Conservation and sustainable use of wild sturgeon populations of the NW Black Sea and Lower Danube River in Romania
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- Institutt for biologi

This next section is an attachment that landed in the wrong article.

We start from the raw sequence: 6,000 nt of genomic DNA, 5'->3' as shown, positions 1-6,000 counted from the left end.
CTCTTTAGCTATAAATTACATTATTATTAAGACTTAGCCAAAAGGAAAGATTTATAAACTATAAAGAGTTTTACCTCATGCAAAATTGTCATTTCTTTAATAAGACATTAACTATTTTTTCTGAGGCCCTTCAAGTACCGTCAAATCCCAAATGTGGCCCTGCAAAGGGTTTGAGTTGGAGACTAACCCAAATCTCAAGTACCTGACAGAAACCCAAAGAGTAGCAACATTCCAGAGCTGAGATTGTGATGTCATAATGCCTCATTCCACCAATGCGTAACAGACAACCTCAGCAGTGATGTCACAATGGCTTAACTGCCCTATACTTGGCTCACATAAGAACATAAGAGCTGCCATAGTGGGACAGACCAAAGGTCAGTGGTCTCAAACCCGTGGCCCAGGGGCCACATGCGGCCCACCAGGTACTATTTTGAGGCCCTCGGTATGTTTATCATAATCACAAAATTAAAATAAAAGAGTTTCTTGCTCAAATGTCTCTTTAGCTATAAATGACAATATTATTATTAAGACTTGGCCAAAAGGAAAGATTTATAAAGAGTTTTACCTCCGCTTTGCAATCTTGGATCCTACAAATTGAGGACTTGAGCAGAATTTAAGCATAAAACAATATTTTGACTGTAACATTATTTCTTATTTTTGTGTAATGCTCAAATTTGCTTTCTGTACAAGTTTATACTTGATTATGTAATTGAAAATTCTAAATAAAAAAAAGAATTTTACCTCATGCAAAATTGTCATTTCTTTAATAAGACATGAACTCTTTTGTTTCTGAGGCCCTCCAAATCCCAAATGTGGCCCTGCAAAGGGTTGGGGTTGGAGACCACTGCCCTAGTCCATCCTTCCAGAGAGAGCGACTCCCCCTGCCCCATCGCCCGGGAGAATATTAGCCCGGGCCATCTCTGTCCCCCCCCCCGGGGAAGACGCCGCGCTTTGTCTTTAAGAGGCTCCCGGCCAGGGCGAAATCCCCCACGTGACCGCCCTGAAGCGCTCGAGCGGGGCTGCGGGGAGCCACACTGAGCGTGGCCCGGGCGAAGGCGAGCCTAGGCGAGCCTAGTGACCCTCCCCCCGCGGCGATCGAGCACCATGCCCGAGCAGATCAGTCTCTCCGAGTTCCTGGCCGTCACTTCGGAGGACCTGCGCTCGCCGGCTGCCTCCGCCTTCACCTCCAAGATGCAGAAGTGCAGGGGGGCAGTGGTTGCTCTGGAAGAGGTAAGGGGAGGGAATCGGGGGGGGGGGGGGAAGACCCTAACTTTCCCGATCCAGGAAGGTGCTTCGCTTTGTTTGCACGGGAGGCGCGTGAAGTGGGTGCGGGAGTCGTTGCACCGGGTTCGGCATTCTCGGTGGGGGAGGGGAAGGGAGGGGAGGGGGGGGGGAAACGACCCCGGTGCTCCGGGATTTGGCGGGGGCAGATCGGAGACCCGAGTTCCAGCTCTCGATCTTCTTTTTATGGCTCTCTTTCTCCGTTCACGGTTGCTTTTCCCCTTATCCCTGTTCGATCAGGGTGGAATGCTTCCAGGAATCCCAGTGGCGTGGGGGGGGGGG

Sturgeons belong to one of the oldest families of bony fish in existence, having their first appearance in the fossil records approximately 200 million years ago. Their natural habitats are found in the subtropical, temperate and sub-Arctic rivers, lakes and coastlines of Eurasia and North America. In the Romanian waters, five anadromous species of sturgeon, out of the total 25 species known by science, once migrated from the Black Sea into the Danube for spawning: beluga; Huso huso, Russian sturgeon; Acipenser gueldenstaedtii, stellate sturgeon; A. stellatus, ship sturgeon; A. nudiventris and the European Atlantic sturgeon; A. sturio (Knight, 2009). The NW Black Sea and Lower Danube River sturgeons, like many Acipenserids, were seriously affected by the rapid changes brought by human development. Being one of the finest caviar producers in the world they were intensively harvested for many centuries. Heavy uncontrolled fishing and destruction of habitat led to the collapse of most of the Acipenserids and the total disappearance of the European Atlantic sturgeon (A. sturio) from the NW Black Sea. Public attention was focused world wide on sturgeons after their listing in the IUCN Red List of Threatened species in 1996. In 1998, after evaluating their abundance in the wild, CITES also decided to strictly regulate the international trade in all Acipenserids. The paper aims to analyze and review conservation measures that were taken locally, nationally and internationally by humans and the effect they had on one of Europe s only naturally reproducing sturgeon populations.